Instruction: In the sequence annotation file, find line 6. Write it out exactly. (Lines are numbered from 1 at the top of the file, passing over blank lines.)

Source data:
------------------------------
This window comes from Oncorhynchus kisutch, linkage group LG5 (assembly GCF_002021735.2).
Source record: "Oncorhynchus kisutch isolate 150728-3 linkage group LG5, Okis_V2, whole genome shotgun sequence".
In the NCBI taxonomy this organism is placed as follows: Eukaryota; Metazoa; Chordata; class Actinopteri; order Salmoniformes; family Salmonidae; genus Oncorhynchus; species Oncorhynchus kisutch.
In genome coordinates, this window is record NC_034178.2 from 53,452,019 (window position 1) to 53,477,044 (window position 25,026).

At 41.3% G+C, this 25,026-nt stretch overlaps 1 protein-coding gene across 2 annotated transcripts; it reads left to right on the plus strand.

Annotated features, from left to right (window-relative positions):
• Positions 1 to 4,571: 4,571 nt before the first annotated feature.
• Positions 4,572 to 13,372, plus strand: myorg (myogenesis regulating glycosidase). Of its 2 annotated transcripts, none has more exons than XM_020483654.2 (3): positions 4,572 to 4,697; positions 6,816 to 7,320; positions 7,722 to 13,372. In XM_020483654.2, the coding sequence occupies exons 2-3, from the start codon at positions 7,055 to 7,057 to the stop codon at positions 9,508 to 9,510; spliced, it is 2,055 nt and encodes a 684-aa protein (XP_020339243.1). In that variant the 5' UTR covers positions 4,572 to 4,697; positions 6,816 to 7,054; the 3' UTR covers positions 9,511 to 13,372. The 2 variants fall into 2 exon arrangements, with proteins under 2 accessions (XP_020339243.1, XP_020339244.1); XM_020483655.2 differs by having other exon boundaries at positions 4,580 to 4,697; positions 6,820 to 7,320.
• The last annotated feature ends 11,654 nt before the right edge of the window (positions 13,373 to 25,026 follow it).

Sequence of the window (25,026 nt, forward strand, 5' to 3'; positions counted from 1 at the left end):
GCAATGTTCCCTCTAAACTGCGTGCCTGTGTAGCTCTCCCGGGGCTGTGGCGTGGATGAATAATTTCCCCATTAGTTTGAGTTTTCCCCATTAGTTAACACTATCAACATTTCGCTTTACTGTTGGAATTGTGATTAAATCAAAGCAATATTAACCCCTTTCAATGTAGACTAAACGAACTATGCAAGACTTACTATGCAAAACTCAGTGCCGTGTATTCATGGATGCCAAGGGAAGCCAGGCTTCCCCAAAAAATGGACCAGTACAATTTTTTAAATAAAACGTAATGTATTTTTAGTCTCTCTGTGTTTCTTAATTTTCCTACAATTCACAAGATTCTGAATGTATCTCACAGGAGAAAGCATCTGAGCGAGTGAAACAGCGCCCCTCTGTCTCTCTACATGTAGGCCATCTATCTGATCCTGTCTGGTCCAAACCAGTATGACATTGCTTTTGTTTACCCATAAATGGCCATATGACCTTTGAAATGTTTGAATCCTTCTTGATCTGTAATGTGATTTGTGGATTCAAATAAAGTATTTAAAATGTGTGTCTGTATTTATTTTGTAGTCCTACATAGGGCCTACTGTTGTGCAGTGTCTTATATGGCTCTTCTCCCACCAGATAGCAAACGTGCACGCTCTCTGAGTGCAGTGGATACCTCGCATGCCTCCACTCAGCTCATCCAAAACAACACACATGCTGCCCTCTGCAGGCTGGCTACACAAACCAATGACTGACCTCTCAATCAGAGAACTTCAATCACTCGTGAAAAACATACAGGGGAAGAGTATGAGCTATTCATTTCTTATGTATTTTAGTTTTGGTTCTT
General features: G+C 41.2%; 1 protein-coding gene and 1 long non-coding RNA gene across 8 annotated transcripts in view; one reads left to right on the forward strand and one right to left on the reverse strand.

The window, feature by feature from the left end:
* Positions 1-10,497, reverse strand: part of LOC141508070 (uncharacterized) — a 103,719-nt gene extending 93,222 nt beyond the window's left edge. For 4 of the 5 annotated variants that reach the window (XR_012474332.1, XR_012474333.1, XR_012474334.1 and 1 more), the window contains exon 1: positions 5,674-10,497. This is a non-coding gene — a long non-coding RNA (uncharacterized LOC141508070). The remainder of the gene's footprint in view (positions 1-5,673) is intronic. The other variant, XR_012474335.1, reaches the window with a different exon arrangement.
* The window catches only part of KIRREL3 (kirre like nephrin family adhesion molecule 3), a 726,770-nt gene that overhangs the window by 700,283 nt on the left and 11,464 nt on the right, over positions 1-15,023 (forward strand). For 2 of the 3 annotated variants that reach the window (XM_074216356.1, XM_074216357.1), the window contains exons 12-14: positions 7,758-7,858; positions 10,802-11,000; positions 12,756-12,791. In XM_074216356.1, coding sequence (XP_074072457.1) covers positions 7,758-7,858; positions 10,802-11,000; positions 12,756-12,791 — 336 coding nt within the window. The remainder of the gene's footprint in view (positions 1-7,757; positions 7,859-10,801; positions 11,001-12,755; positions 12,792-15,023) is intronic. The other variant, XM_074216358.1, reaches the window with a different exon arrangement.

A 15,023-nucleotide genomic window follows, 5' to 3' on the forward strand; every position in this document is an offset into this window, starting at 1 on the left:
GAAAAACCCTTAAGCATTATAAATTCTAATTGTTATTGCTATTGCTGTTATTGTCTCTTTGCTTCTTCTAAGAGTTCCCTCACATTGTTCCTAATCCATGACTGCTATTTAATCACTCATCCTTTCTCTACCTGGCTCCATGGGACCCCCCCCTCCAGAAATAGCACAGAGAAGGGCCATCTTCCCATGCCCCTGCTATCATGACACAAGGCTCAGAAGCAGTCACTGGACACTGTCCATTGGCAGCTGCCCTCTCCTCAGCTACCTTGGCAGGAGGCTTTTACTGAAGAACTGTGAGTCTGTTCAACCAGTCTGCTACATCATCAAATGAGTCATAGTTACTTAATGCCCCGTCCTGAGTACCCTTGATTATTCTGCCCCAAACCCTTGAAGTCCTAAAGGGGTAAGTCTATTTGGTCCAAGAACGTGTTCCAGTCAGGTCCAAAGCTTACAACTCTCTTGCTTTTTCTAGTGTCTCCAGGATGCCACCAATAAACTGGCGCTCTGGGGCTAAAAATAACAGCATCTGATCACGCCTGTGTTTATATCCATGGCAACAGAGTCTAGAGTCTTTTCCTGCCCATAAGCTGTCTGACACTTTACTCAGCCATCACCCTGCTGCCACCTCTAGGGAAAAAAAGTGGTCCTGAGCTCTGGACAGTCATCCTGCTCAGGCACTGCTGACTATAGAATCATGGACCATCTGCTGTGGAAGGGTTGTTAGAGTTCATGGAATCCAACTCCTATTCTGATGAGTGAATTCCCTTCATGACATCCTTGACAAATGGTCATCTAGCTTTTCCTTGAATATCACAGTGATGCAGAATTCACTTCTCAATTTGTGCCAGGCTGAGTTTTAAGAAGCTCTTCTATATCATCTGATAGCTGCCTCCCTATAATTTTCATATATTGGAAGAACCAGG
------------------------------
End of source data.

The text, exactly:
Annotated features, from left to right (window-relative positions):